Monteverdi: L'incoronazione di Poppea

Album title:
Monteverdi: L'incoronazione di Poppea
L'incoronazione di Poppea
Sonya Yoncheva, Max Emanuel Cencic, Ann Hallenbergm Tim Mead, Paul Whelan, Amel Brahim-Djelloul, Rachid Ben Abdeslam, Emiliano Gozalez Toro, Anna Wall, Khatouna Gadella, Camille Poul, Mathias Vidal; Le Concert d'Astrée/Emmanuelle Haïm; dir. Jean-François Sivador (Lill, 2012)
Catalogue Number:
BBC Music Magazine
Monteverdi: L'incoronazione di Poppea
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This is Emmanuelle Haïm’s second DVD of Monteverdi’s great opera in the space of four years. The first was the 2008 Glyndebourne production (on Decca) with the title role played for manipulative strength with underlying vulnerability by Danielle De Niese, in an insightful production by Robert Carsen. Here we have something less opulent and questioning, but effective nonetheless – the version given in Lille and Dijon in 2012. The fact that Haïm directs both productions from the harpsichord leads to a certain communality of style: a fine sensitivity towards the urgent, tensile springiness of the melodic lines; and a superb handling of the instrumental forces. In both performances the role of Amore is transposed upwards.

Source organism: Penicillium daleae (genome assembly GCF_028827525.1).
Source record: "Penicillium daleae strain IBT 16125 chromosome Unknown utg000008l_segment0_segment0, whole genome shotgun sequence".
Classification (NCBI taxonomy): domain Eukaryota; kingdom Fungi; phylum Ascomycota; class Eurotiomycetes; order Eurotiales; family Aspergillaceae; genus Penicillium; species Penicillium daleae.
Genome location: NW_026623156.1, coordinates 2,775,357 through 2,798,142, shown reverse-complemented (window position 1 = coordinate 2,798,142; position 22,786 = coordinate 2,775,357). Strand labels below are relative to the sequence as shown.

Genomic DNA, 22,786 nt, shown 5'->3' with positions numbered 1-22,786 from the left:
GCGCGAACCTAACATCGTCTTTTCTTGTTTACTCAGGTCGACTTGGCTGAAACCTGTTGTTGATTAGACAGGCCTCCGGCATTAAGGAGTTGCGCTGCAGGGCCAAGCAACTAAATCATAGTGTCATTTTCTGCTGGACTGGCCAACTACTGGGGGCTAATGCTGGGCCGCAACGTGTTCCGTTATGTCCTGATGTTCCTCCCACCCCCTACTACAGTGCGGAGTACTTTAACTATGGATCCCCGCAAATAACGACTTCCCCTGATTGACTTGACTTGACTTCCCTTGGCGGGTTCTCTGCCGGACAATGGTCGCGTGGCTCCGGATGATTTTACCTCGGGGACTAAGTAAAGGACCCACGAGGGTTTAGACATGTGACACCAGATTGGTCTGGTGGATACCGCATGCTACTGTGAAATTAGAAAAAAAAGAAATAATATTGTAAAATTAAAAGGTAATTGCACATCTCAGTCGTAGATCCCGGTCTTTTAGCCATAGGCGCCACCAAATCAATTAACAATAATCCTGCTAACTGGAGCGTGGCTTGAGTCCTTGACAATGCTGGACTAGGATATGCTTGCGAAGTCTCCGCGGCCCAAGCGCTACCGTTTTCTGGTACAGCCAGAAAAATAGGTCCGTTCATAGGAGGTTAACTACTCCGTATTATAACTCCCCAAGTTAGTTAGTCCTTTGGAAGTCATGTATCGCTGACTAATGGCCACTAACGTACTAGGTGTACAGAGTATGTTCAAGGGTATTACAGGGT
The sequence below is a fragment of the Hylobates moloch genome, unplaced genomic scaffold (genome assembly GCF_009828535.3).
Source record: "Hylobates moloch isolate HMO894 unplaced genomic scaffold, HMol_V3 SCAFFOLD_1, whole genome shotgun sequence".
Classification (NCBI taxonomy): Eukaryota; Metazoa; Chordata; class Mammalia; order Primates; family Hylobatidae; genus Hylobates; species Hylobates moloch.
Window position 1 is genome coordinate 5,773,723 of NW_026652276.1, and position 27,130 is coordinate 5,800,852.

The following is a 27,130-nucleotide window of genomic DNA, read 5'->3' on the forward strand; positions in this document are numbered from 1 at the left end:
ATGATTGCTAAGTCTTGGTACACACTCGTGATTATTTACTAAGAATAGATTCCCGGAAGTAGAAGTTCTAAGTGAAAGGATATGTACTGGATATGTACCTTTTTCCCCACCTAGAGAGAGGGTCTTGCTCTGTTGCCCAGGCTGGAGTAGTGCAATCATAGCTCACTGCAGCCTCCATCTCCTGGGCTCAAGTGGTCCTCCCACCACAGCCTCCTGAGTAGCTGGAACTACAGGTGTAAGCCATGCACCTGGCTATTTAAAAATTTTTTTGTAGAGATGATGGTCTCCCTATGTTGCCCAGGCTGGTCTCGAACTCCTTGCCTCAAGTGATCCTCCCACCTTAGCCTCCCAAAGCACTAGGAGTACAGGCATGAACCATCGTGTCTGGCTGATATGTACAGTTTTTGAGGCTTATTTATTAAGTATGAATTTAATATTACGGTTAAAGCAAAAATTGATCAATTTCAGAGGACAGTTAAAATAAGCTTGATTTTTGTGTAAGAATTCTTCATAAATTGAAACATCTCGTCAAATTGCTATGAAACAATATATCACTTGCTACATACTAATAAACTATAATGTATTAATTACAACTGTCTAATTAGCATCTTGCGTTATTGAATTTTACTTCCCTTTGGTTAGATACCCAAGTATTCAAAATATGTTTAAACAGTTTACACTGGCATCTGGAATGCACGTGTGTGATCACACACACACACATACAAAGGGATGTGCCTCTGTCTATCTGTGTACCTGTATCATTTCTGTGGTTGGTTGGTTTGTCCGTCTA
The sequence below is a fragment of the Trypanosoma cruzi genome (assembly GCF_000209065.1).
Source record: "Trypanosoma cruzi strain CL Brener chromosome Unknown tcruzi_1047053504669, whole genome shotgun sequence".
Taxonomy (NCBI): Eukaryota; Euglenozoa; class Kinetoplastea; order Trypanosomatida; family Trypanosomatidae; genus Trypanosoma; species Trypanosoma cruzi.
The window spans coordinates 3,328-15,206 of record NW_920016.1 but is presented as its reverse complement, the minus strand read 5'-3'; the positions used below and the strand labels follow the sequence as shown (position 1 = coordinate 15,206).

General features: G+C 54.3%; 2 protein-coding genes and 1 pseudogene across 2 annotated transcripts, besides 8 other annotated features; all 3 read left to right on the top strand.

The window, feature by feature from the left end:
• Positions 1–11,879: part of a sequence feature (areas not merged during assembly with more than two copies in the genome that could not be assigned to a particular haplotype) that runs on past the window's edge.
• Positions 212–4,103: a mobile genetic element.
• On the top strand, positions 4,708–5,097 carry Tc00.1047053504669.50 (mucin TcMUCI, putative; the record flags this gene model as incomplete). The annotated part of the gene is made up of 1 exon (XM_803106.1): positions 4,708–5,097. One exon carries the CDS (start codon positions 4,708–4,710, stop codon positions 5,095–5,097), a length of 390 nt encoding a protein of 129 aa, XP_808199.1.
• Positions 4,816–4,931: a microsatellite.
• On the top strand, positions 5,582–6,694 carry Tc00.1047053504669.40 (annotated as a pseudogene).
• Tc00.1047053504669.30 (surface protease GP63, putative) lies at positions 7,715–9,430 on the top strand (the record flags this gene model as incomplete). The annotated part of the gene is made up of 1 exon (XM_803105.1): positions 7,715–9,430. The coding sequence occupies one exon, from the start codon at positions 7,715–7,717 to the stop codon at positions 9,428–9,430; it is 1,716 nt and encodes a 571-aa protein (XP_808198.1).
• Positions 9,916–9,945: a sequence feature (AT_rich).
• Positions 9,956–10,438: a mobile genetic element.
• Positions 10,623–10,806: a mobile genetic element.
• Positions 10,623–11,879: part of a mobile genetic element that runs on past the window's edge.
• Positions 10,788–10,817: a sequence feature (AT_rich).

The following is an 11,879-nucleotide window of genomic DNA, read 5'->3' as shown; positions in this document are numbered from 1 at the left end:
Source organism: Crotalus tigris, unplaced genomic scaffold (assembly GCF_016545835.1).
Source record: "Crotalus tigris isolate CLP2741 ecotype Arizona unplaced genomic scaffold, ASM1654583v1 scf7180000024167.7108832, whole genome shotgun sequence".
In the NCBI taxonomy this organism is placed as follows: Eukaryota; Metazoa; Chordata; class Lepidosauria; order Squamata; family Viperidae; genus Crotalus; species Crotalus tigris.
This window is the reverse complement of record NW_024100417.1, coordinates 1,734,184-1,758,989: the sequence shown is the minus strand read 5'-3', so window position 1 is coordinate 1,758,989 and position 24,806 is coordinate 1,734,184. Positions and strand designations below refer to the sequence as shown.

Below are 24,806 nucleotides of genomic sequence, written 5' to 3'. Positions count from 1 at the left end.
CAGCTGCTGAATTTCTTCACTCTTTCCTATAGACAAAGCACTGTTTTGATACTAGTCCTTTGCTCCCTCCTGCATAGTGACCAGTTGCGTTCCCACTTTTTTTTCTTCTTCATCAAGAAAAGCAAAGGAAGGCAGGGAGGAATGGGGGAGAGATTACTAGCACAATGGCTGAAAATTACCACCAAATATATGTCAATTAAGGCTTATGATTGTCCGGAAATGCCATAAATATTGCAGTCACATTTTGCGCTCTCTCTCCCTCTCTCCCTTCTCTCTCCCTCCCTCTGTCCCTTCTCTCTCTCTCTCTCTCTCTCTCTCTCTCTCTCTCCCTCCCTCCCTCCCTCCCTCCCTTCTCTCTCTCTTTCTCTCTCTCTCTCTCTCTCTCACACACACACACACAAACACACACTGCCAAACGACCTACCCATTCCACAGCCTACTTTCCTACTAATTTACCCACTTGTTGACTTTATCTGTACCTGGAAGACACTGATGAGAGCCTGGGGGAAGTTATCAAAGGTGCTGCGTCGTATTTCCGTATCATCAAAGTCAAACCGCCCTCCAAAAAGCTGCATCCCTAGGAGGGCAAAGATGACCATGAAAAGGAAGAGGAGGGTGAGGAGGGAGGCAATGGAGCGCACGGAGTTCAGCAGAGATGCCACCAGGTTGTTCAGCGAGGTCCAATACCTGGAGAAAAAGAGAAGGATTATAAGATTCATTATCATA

The title role here is taken by the suitably voluptuous Bulgarian soprano Sonya Yoncheva who has admirable technique and tone, with Nero sung by the Croatian strong-voiced countertenor Max Cencic. They act well, even if the slightly fast speeds and limited vocal colouring occasionally prevent a fuller sense of tenderness or sensuality. Again, the comical character of Poppea’s confidante Arnalta (Emiliano Toro) is just a little underplayed – Toro is a strong high tenor whose concern for vocal professionalism tends to keep him away from caricature. As for the others, Drusilla (Amel Brahim-Djelloul) can really act with her voice, Lucano (the tenor Mathias Vidal) sings a spirited and stylistically aware duet with Nero in Act II, and the rival goddesses who open the show (Anna Wall, Khatouna Gadelia, Camille Poul) are winningly coquettish rather than spiteful.

Anthony Pryer